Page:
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[Ponderings] A Salute to a Fallen Patriot

By Philip Suzara

Pondering … as I sit here at the edge of my mythical life pond.

One can see many things happening at the edge of life’s pond, as in any pond. Decisions are made there, life changing decisions, defining moments … to get in the pond, or not. The pond is encircled by its edges in different forms and kinds … straight, jagged, rough, rocks, pebbles, sand, soil, or mud. Very much like people. No matter the differences we have, we all belong there … around the life pond, inside, outside, at the edge, but there.

“Ako ang nakikita,

Ako ang nasisisi,

Ako ang laging may kasalanan”

These are the first three lines that reverberate from Freddie Aguilar’s “Estudyante Blues”, which tells the story of a poor teenager who is always blamed by his parents for everything and who, in their eyes, can never seem to do anything right.

This song is also one of former President Noynoy Aquino’s favourites when requested to sing in friendly public gatherings.

He sings this with gusto and good humour, and finds it, in his words, “most appropriate” description of his run in governance. He takes a dig at those detractors who always have something to say and seemed never to have seen anything right in what he has done for the people and the country during his presidency.

Such were the potholes and bumps he encountered on his journey along his “Tuwid na Daan”, his Social Contract with the Filipino People marked with a commitment to democracy and good governance.

Last Thursday, June 24, the nation woke up jolted by the sudden death of Benigno “Noynoy” Aquino III who died peacefully in his sleep with complications from his diabetes.

Noynoy’s Presidency was definitely a class act, much difficult for hooligans to copy, it was, at once, decent and dignified. His “Wala nang Wang-wang” was a simple statement on his brand of governance … it simply meant no abuse of power.

He was the ultimate Public Servant and regarded us, the common tao, as his Bosses. He and his economic team raised our international credit and investment rating, leaving surplus monies with the government at the end of his term. We also now enjoy the benefits of his administration’s many infra projects.

He strengthened the nation’s democratic institutions and reinforced the value of Human Rights and Justice for all. He also dared thread on precarious grounds and incarcerated corrupt high profile public officials such as his immediate predecessor and a few other senators and individuals.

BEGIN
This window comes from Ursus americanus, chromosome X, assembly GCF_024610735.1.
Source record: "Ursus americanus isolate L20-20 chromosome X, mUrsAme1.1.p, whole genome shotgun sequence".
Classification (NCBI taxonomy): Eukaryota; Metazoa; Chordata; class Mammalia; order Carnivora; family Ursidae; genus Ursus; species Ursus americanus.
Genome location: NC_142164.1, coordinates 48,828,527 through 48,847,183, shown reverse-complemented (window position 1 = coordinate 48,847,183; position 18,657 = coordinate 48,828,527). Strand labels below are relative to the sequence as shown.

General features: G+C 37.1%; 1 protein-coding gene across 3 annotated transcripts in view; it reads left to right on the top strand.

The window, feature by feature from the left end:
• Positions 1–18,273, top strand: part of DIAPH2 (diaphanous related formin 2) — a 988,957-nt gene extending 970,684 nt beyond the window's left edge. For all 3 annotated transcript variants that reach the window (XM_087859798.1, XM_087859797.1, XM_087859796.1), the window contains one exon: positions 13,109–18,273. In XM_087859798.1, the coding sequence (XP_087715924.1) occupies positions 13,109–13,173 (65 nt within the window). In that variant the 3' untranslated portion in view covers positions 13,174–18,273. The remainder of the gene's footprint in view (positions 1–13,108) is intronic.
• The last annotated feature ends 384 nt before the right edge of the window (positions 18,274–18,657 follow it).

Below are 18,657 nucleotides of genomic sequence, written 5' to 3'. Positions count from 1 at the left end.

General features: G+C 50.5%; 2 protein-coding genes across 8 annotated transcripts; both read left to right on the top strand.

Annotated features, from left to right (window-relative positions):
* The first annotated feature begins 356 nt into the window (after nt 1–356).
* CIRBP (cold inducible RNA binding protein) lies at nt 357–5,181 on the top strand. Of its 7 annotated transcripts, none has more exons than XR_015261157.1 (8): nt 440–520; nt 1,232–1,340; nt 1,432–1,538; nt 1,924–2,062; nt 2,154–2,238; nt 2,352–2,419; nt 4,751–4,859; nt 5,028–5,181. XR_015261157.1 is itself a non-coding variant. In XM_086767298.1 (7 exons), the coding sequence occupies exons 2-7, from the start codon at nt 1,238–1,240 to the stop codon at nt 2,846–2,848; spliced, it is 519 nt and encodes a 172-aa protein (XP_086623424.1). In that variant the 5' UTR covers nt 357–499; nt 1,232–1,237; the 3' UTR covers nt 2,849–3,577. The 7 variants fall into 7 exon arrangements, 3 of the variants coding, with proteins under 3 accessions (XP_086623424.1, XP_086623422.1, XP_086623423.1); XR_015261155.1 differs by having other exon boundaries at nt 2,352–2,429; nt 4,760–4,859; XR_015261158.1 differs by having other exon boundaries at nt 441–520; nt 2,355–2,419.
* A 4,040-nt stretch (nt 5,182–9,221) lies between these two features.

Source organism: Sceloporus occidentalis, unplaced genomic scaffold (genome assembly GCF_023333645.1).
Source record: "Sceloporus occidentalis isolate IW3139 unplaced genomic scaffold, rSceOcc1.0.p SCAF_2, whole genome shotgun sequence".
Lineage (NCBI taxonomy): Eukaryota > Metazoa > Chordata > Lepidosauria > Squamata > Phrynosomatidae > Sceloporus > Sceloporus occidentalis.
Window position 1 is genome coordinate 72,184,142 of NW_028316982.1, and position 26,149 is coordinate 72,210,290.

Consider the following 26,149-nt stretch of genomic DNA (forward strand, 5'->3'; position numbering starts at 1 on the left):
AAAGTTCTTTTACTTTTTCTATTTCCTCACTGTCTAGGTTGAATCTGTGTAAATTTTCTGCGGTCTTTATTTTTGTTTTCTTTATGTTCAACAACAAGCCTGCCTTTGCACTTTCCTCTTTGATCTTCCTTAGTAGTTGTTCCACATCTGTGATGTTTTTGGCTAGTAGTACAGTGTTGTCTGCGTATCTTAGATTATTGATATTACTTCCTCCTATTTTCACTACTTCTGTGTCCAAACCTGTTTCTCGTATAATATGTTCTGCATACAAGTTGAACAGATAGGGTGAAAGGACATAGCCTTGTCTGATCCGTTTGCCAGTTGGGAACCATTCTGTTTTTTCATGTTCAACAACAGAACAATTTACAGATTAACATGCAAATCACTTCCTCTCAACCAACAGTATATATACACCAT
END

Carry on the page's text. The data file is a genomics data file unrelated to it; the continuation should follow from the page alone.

Our Moral Compass was firmly rooted on solid ground, Press Freedom and Free Speech was inviolable with healthy respect during his term. He continued the fight for our sovereignty against China’s incursions and won for the country the UNCLOS arbitration case against China.

There are many other accomplishments of PNoy that have been done, too many to mention. Naysayers will be naysayers and bash at will … if they were movie critics, they would die not ever seeing a good movie!

Ateneo’s Fr. Jett Villarin, in his homily at PNoy’s wake, shared this of his last text exchange with his good friend soon after his angioplasty.

PNoy: “Yung isang klaseng broken heart, hindi kaya dito.”

Fr. JV: “Kung broken-hearted siya, alam kong dahil hati rin ang puso ng bayan. Ang dalamhati ng bayan, dala-dala rin ng taong ito.

Ang broken-heart ng bayan, lalo pang nagagasgasan ngayon ng gaspang, ng dahas na walang pinagpipitagan, ang karahasan at pananakot na panakip-butas lamang sa malalim at laganap na kahinaan.

Archbishop Socrates Villegas also summed it up in his homily at PNoy’s inurnment.

“His silence after his presidential term was a silence of dignity, as he brought dignity and honesty to his service to the nation as our president. He preserved that dignity after his retirement. It was the silence of noble statesmen now rare and forgotten. It was the silence of Daang Matuwid. It was a silence of nobility.

Death for him came like a thief in the night ... “namatay siya sa kanyang pagkakahimbing.” PNoy died as he lived. He served without fanfare; he abhorred power trappings and power tripping. He slipped away quietly as much as possible, disturbing no one. Walang wang-wang, very PNoy, and not surprising.

Eulogies have been written, and spoken, and shared. But the best eulogy tribute we can pay to our dear President Noy is to bring back, recover, preserve, safeguard and never again to compromise our dignity as a people and the decency of our leaders as servants not bosses.

The flags at half-mast are not only for the dead president, but for the dying decent governance. Our human reckoning, 61 is an age too young to die, but his relatively short life is a fitting reminder for us that what matters indeed is not how long we live, but how.

He still had so much to teach us about decency and integrity. He still had so much to teach us about good governance and professionalism. He still had so much to teach us about self-sacrifice and simplicity, maybe, and I do hope, his death will spark another fire within us, to resurrect his example of decency and integrity. The sincerest form of tribute to dear President Noy is to relive his life’s lessons of decency and ethical leadership, recover honor and dignity in our private and public lives among us private citizens, and among our leaders. his mortal remains are now ashes but his integrity and decency must resurrect through us and in the leaders we choose.”

Yes, President Noy, you have fought a good fight, you have finished the race, and you have kept the faith.

A snappy salute to you, dear patriot.


Pondering … as I sit here at the edge of life’s pond.

Philip Suzara

Creature of God. Child of the Universe. Global Citizen. Lover of Life. Freedom Fighter. Agent of Change. Lone Wolf. Occasional Consultant for Strategic Communications.

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